I use a free media player known as VLC for playing music in the background when I have people over for poker and games and other junk. Winamp (which I haven’t needed to update for years) used to be my go-to audio player, and it still is when I want to listen to individual albums or a few select songs. But when I want to play music at a consistent volume so I don’t have to adjust the volume for quiet and loud songs, I use VLC because it comes with a built in compressor that does the job well enough for background music. Here’s how I do it. Click the images for a more detailed view if necessary.
Step 1: Under “Tools,” select “Effects and Filters.”
Step 2: Select the “Compressor” tab and check inside the “Enable” box.
Step 3: Check inside the “Write changes to config” box and adjust to desired settings. I use approxiately the following values, which are pretty rough but probably won’t matter for music playing in the background: 0.0 / 399.99 ms / 300.0 ms / -11.0 db / 3.0 : 1 / 2.5 db / 17 db.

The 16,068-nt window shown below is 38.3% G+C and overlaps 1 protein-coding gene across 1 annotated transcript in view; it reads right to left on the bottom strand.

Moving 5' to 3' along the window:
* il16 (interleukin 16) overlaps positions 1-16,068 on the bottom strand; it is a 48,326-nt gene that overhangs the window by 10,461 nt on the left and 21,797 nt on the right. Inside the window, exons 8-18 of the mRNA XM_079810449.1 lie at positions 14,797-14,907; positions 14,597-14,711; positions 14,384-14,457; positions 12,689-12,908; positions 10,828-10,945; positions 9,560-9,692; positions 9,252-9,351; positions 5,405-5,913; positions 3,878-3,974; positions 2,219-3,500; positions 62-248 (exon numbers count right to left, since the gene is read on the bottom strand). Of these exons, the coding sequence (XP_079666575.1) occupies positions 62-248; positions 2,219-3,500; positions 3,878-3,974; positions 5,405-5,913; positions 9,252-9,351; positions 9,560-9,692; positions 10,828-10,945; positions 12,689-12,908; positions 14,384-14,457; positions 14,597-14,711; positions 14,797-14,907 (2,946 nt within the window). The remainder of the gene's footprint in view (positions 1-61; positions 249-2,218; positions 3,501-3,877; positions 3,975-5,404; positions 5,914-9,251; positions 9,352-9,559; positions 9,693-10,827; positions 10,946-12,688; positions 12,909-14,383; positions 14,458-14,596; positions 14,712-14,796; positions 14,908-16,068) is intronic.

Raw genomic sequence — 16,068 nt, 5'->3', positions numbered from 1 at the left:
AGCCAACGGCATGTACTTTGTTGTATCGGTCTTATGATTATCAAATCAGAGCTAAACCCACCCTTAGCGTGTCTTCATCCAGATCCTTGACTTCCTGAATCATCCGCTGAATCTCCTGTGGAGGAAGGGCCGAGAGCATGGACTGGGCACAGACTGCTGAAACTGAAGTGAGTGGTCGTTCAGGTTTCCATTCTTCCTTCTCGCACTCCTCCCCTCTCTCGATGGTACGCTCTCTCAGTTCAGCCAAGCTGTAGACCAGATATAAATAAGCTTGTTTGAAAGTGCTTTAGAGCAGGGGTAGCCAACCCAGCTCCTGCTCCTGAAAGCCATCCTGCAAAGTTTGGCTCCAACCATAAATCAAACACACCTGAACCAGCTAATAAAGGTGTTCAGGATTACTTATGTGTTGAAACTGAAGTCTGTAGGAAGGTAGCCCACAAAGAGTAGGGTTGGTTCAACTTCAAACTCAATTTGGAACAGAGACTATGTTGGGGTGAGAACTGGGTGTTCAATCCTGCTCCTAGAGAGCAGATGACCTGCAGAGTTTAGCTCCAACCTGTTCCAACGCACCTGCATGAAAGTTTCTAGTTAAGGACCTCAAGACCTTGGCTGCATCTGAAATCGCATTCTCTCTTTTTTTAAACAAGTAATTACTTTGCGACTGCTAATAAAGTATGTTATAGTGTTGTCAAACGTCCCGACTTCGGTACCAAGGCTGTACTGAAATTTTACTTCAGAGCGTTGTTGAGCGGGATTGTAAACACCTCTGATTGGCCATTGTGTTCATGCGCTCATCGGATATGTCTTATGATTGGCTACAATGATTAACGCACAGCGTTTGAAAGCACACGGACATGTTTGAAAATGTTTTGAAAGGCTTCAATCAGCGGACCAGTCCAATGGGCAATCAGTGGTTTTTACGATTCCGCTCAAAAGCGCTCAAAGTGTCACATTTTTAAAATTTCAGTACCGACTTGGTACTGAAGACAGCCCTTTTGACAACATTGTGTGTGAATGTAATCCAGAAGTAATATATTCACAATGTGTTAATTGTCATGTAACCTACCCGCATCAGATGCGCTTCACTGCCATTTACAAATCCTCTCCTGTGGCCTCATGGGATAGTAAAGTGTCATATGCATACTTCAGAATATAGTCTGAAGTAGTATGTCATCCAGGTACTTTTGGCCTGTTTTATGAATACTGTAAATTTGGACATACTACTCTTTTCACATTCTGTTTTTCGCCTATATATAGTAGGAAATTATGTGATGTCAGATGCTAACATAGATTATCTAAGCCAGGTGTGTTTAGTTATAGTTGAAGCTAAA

Update #1: I’ve been experimenting, messing with the settings to see which ones work best. I’m using these settings now. The compression is less noticeable but the volume is still fairly smooth: 0.0 / 399.99 ms / 300.0 ms / -20 db / 20.0 : 1 / 1.0 db / 12 db. I also set the default volume to 70% and turned off the enabling stretch-time audio, whatever that is.
Step 4: Under “Tools,” select “Preferences.”
Step 5: Click the “Audio” tab and check the “Always reset audio start level to” box. Then slide it over something between 75% and 85%. Also, make sure “Normalized” is NOT selected.
Step 6: At the bottom of the same window, under “Show settings,” select “All.”
Step 7: Under “Audio” and then “Filters,” select “Compressor.”
Step 8: Click “Save.” All the settings can be tweeked before saving as well.
Set 9: Close VLC. The next time it opens, the compressor settings should kick in by default.
Some people would file this under “How to normalized MP3 playback.” It’s not normalizing, but the normalizing function on VLC ain’t the greatest. This method isn’t the greatest either, but it’ll get the job done in a pinch. It works with anything played through VLC. WAV files, FLAC files, whatever. It’s also works with video playback. So if you want to play movies without having to adjust the volume during the loud and quiet scenes, a variation of this procedure should do it. (VLC works on Macs and other operating systems.)
This is all sacrilege to audiophiles. But most people don’t know any difference and don’t really care.